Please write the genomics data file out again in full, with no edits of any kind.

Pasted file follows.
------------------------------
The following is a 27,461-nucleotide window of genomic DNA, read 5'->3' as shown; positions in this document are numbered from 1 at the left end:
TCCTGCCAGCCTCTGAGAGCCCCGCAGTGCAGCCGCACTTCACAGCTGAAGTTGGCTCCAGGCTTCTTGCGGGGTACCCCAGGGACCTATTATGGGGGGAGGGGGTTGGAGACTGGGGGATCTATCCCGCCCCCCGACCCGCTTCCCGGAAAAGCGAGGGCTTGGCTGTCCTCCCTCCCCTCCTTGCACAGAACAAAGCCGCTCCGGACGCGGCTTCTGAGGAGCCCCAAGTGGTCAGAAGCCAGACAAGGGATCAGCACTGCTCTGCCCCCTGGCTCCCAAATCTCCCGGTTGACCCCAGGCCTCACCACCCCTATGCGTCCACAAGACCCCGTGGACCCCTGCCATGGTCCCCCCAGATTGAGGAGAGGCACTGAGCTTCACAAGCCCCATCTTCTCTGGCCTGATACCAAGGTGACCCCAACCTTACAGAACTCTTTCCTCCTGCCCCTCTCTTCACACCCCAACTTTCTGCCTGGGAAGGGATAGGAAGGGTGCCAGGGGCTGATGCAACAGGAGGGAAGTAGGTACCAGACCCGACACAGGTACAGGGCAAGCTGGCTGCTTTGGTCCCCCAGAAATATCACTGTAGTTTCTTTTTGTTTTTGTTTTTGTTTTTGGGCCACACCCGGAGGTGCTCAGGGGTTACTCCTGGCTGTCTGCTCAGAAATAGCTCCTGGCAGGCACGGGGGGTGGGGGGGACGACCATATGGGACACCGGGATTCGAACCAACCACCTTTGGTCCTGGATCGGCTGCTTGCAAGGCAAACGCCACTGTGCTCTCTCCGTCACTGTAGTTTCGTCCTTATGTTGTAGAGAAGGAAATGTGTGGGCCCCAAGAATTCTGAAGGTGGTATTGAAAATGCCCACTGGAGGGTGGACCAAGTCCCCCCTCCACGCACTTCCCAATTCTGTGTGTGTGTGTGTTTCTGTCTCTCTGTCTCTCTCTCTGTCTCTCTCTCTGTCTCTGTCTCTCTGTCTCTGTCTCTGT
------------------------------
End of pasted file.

The following is a 27,461-nucleotide window of genomic DNA, read 5'->3' as shown; positions in this document are numbered from 1 at the left end:
TCCTGCCAGCCTCTGAGAGCCCCGCAGTGCAGCCGCACTTCACAGCTGAAGTTGGCTCCAGGCTTCTTGCGGGGTACCCCAGGGACCTATTATGGGGGGAGGGGGTTGGAGACTGGGGGATCTATCCCGCCCCCCGACCCGCTTCCCGGAAAAGCGAGGGCTTGGCTGTCCTCCCTCCCCTCCTTGCACAGAACAAAGCCGCTCCGGACGCGGCTTCTGAGGAGCCCCAAGTGGTCAGAAGCCAGACAAGGGATCAGCACTGCTCTGCCCCCTGGCTCCCAAATCTCCCGGTTGACCCCAGGCCTCACCACCCCTATGCGTCCACAAGACCCCGTGGACCCCTGCCATGGTCCCCCCAGATTGAGGAGAGGCACTGAGCTTCACAAGCCCCATCTTCTCTGGCCTGATACCAAGGTGACCCCAACCTTACAGAACTCTTTCCTCCTGCCCCTCTCTTCACACCCCAACTTTCTGCCTGGGAAGGGATAGGAAGGGTGCCAGGGGCTGATGCAACAGGAGGGAAGTAGGTACCAGACCCGACACAGGTACAGGGCAAGCTGGCTGCTTTGGTCCCCCAGAAATATCACTGTAGTTTCTTTTTGTTTTTGTTTTTGTTTTTGGGCCACACCCGGAGGTGCTCAGGGGTTACTCCTGGCTGTCTGCTCAGAAATAGCTCCTGGCAGGCACGGGGGGTGGGGGGGACGACCATATGGGACACCGGGATTCGAACCAACCACCTTTGGTCCTGGATCGGCTGCTTGCAAGGCAAACGCCACTGTGCTCTCTCCGTCACTGTAGTTTCGTCCTTATGTTGTAGAGAAGGAAATGTGTGGGCCCCAAGAATTCTGAAGGTGGTATTGAAAATGCCCACTGGAGGGTGGACCAAGTCCCCCCTCCACGCACTTCCCAATTCTGTGTGTGTGTGTGTTTCTGTCTCTCTGTCTCTCTCTCTGTCTCTCTCTCTGTCTCTGTCTCTCTGTCTCTGTCTCTGT